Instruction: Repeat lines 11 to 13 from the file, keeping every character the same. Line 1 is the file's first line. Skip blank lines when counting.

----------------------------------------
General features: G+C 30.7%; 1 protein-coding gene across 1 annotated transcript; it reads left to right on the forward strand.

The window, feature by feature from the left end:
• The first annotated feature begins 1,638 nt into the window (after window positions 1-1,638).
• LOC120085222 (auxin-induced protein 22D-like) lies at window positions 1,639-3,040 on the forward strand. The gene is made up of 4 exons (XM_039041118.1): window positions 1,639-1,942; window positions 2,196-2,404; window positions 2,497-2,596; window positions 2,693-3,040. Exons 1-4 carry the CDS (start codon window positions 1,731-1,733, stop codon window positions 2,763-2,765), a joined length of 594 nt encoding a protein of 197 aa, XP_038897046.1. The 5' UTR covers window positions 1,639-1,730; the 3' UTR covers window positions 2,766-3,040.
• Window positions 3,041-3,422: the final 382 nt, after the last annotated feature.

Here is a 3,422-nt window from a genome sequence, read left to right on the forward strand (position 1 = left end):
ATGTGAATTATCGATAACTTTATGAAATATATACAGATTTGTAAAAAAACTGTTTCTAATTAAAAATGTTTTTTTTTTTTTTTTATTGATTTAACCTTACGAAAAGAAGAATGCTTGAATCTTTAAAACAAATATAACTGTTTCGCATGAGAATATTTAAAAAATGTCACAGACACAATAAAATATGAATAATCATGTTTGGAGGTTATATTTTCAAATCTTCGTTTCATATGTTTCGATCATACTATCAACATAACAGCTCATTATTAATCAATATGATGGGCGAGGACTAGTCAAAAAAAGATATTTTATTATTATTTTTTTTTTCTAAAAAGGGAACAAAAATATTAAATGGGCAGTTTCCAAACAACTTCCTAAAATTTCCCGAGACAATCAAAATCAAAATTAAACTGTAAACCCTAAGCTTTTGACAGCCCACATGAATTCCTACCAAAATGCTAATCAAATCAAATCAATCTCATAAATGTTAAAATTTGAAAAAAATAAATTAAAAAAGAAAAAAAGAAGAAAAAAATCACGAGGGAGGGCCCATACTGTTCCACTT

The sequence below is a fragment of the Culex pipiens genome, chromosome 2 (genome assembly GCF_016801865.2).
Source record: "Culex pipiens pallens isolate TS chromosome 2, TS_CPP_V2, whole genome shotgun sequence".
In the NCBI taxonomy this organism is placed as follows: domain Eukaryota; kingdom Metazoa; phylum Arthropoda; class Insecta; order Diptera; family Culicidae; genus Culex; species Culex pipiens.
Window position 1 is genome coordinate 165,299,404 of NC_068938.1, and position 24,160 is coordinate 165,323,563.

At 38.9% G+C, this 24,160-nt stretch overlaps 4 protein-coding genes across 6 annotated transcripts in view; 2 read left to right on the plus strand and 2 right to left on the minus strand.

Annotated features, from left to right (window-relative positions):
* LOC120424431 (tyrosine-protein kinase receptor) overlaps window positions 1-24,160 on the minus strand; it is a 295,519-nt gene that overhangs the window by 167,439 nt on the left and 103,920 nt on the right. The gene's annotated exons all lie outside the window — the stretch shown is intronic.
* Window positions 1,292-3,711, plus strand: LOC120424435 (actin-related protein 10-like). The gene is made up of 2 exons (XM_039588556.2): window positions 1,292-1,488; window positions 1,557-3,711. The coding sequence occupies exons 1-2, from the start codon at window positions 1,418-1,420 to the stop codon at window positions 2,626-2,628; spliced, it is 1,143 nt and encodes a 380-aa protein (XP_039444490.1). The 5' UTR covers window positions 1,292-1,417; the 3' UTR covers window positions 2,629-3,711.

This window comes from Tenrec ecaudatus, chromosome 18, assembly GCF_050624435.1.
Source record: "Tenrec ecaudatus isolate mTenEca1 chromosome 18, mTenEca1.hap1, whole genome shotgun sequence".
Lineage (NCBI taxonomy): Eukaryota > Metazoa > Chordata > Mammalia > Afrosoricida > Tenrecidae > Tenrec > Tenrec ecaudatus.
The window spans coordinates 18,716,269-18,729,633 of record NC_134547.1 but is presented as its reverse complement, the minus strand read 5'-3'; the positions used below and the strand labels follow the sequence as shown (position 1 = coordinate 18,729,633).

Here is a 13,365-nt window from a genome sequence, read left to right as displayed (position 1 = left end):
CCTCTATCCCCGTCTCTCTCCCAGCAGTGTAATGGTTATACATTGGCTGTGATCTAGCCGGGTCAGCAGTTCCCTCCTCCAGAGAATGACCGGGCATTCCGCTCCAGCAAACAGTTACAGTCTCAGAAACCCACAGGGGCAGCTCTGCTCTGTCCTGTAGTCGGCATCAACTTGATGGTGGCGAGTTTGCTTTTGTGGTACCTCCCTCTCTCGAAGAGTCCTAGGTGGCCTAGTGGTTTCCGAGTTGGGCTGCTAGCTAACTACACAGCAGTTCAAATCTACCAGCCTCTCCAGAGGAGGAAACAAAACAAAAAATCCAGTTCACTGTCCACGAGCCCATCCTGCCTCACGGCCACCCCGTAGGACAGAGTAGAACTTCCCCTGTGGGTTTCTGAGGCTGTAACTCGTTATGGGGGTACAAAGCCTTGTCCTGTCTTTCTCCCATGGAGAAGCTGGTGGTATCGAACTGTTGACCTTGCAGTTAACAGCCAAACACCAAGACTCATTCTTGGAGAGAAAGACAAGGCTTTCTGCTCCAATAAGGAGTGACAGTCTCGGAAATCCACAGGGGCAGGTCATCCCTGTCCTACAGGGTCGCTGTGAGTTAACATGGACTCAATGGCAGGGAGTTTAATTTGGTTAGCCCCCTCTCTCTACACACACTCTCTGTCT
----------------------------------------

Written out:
Window position 1 is genome coordinate 165,299,404 of NC_068938.1, and position 24,160 is coordinate 165,323,563.

At 38.9% G+C, this 24,160-nt stretch overlaps 4 protein-coding genes across 6 annotated transcripts in view; 2 read left to right on the plus strand and 2 right to left on the minus strand.

Annotated features, from left to right (window-relative positions):